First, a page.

Colne Engaine

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Colne Engaine
Colne Engaine village, Essex - geograph.org.uk - 137320.jpg
Colne Engaine is located in Essex
Colne Engaine
Colne Engaine
Location within Essex
Population1,008 (2011 Census)[1]
OS grid referenceTL855305
District
Shire county
Region
CountryEngland
Sovereign stateUnited Kingdom
Post townColchester
Postcode districtCO6
Dialling code01787
PoliceEssex
FireEssex
AmbulanceEast of England
UK Parliament
List of places
UK
England
Essex
51°56′29″N 0°41′26″E / 51.941302°N 0.69068°E / 51.941302; 0.69068Coordinates: 51°56′29″N 0°41′26″E / 51.941302°N 0.69068°E / 51.941302; 0.69068

Colne Engaine is a village and a civil parish in Essex, England, situated just north of the River Colne and of the larger village of Earls Colne, approximately ten miles northwest of Colchester. The village takes its name from the river, around which it is likely that the earliest settlements were made, and the Engaine family, who were the principal family of the village between 1279 and 1367.

History[edit]

Colne Engaine c.1650

Variations on spelling may be Colne Gagn and Colne Geyne, as seen in 1418.[2]

Previously the village had been known as Little Colne, and is recorded in the Domesday Book of 1086 as Parva Colun with 38 inhabitants, returning '[a] Man-at-arms from Walter the Deacon; Walter from Robert Malet. 2 mills, 3 beehives. 13 goats'.[3][4] It is one of four villages named after the river (the others being Earls Colne, Wakes Colne and White Colne). The parish contains the hamlet of Countess Cross.[5] Evidence of Roman settlements have been found by the Church, and also at Knight's Farm, to the west of the village.[6] The Sheriff's manor of Colne Engaine was purchased by John de Vere, 13th Earl of Oxford in 1508, in order to augment his adjacent Earls Colne manor.[7]

The Village Pub[edit]

The Five Bells is the only public house in Colne Engaine. The building is over 500 years old and a record of landlords since 1579 is displayed in the bar area. In 1689 the landlord was recorded as running a 'disorderly house'.[8] Another public house, the Three Cups was recorded in 1766.[9]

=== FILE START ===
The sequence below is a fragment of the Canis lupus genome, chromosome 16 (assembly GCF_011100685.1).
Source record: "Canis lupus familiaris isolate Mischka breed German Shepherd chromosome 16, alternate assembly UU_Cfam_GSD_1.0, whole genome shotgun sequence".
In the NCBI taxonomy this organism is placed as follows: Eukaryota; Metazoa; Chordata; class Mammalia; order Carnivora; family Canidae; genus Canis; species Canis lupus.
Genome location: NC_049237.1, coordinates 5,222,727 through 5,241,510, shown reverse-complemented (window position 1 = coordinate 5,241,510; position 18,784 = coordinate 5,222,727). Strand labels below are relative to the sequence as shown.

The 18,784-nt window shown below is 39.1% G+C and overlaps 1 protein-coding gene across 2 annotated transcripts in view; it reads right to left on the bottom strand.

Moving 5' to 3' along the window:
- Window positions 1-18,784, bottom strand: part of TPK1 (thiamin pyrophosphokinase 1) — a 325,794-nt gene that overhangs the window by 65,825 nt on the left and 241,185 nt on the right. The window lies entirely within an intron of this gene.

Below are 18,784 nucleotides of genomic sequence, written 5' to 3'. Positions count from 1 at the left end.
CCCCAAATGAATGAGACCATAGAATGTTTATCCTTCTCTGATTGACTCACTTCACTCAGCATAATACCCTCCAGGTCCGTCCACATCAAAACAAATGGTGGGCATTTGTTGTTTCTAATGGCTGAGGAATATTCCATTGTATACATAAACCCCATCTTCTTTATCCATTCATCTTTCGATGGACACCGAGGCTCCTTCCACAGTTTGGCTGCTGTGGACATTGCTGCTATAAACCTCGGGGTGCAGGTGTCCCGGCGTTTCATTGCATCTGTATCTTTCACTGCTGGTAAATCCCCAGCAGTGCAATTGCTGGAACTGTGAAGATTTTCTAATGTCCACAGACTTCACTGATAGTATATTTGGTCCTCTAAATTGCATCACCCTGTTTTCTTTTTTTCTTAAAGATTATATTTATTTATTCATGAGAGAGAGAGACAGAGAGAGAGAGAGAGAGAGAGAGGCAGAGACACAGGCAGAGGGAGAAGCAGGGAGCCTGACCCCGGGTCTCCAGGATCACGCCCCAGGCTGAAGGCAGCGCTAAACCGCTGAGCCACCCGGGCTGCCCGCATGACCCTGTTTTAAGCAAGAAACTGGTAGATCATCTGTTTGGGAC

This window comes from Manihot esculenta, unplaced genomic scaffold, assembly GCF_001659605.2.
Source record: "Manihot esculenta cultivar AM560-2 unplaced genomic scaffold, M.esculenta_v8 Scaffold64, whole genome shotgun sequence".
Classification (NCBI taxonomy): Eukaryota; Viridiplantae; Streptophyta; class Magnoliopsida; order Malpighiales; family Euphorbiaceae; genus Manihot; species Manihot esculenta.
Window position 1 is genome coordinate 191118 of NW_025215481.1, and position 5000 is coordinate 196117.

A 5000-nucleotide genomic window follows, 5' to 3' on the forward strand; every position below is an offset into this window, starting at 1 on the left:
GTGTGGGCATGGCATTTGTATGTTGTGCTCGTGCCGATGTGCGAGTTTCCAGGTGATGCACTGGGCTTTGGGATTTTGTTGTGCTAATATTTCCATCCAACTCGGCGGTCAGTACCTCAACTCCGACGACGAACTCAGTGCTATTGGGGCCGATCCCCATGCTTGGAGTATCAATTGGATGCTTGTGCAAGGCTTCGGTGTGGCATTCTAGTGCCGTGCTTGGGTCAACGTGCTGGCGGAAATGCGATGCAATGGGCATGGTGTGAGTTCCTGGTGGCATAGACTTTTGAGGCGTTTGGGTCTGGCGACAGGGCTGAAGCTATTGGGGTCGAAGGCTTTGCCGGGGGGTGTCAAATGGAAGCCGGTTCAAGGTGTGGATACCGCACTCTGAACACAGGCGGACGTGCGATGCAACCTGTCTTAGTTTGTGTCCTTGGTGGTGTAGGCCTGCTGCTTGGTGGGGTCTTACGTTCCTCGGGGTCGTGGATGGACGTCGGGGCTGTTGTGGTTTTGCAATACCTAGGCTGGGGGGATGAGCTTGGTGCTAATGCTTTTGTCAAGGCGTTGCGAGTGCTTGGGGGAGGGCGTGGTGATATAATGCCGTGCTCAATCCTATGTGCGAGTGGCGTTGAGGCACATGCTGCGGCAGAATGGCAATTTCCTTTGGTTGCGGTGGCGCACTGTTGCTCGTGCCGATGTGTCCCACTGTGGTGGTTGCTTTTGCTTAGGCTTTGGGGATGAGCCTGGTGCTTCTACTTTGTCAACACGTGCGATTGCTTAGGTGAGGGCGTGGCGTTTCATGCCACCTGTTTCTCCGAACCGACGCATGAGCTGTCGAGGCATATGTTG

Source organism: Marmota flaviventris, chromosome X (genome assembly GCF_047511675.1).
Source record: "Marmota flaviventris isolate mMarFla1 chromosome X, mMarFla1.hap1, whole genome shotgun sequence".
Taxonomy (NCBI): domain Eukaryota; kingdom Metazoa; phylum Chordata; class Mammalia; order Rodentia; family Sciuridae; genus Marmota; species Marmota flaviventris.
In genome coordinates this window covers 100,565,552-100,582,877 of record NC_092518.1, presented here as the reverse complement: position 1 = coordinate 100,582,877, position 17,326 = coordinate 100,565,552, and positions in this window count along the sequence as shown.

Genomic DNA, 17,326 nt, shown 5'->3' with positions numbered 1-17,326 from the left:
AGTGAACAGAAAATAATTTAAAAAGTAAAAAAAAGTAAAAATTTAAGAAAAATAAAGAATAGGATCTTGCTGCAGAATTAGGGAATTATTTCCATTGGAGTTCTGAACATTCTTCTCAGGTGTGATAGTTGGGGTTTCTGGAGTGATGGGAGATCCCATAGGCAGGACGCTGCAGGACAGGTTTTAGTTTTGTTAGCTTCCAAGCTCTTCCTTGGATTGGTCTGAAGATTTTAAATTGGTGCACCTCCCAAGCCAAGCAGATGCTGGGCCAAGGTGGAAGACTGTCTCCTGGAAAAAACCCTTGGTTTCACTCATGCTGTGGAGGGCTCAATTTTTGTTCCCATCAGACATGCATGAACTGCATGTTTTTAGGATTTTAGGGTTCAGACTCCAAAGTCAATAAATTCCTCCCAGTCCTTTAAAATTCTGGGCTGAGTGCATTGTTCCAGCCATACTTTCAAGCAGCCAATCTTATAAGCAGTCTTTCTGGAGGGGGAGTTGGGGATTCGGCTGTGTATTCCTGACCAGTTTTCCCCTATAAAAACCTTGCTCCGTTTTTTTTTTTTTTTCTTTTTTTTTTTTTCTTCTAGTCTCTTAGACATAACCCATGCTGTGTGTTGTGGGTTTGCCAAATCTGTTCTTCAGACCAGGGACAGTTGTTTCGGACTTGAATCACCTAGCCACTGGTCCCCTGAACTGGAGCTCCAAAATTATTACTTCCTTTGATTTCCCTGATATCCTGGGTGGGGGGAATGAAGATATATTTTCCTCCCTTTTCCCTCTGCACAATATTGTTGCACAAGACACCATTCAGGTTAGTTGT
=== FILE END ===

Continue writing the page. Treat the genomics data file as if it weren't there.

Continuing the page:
St Andrew Church[edit]

This church is situated towards the centre of the village. The nave was built in the Norman period with the lower part of the current tower added in the fourteenth century. It has a red brick tower. It was restored in 1872-3 under the direction of the architect E. Swansborough.[10] Restoration of the church tower was funded by Katherine Courtauld, a local farmer and landowner.[11] The church is adorned with several twentieth century stained glass windows, including ones by Arthur Erridge, Alan Younger and Reginald Bell. The windows include one from 1935 by Reginald Bell showing a sower and a reaping angel in memory of Katherine Courtauld, installed as a memorial by her life-long partner Mary Gladstone.[12]

Courtauld Memorial Hall[edit]

This is the village hall. Run by a local charity, it provides facilities for the community to meet for social, educational and fitness activities.[13] Its construction around 1920 was funded by Katherine Courtauld in memory of her father, George Courtauld.[14]

Colne Engaine Football Club[edit]

Colne Engaine FC, nicknamed 'The Engines', was founded in 1921.

In 2003, the club folded due to lack of interest, however, with the help of the parish council and former club members, the club was reformed in 2005; repairing the changing rooms and moving to local community pitch, Burches Meadow

Colne Engaine Primary School[edit]

There is a Voluntary aided primary school.

Notable former residents[edit]

References[edit]

  1. ^ "Civil Parish population 2011". Neighbourhood Statistics. Office for National Statistics. Retrieved 2 September 2016.
  2. ^ Plea Rolls of the Court of Common Pleas; National Archives; CP/629; http://aalt.law.uh.edu/H5/CP40no629/aCP40no629fronts/IMG_0487.htm, first & second entries, as the home of the defendants to the Prior of Merton
  3. ^ http://www.domesdaybook.co.uk/essex1.html#colneengaine
  4. ^ Open Domesday Online: Colne (Engaine), accessed January 2019.
  5. ^ Ordnance Survey getamap
  6. ^ E.C.C., SMR 9365-8, 9415, 9421-2, 9426
  7. ^ Ross, J., John de Vere, Thirteenth Earl of Oxford (1442-1513): The Foremost Man of the Kingdom (Woodbridge, 2011), 94-5, 96.
  8. ^ Q/SR 461/64, 477/3-4
  9. ^ ERO Q/RLv 24-25
  10. ^ "St Andrew's Church, Colne Engaine". Essex Churches. Retrieved 15 July 2020.
  11. ^ Verdon, Nicola (2018). "Courtauld, Katherine Mina (1856–1935)". Oxford Dictionary of National Biography. doi:10.1093/odnb/9780198614128.013.110128. Cite journal requires |journal= (help)
  12. ^ Knott, Simon. "St Andrew, Colne Engaine". The Essex Churches Site. Retrieved 15 July 2020.
  13. ^ "Courtauld Memorial Hall/". Retrieved 15 July 2020.
  14. ^ "Colne Engaine Village Hall - Courtauld Memorial". Rural Community Council of Essex. Retrieved 15 July 2020.
  15. ^ Roy, Judith M. (2004), "Brown, Isaac Baker (1811–1873)", Oxford Dictionary of National Biography, retrieved 4 October 2009
  16. ^ Deeds in possession of Mr. G. Courtauld, bdle. 4; B. Woollings, Browns of Knights (priv. print. c. 1990), passim: copy in E.R.O.
  17. ^ Steve Lamacq returns to the BBC 2010

External links[edit]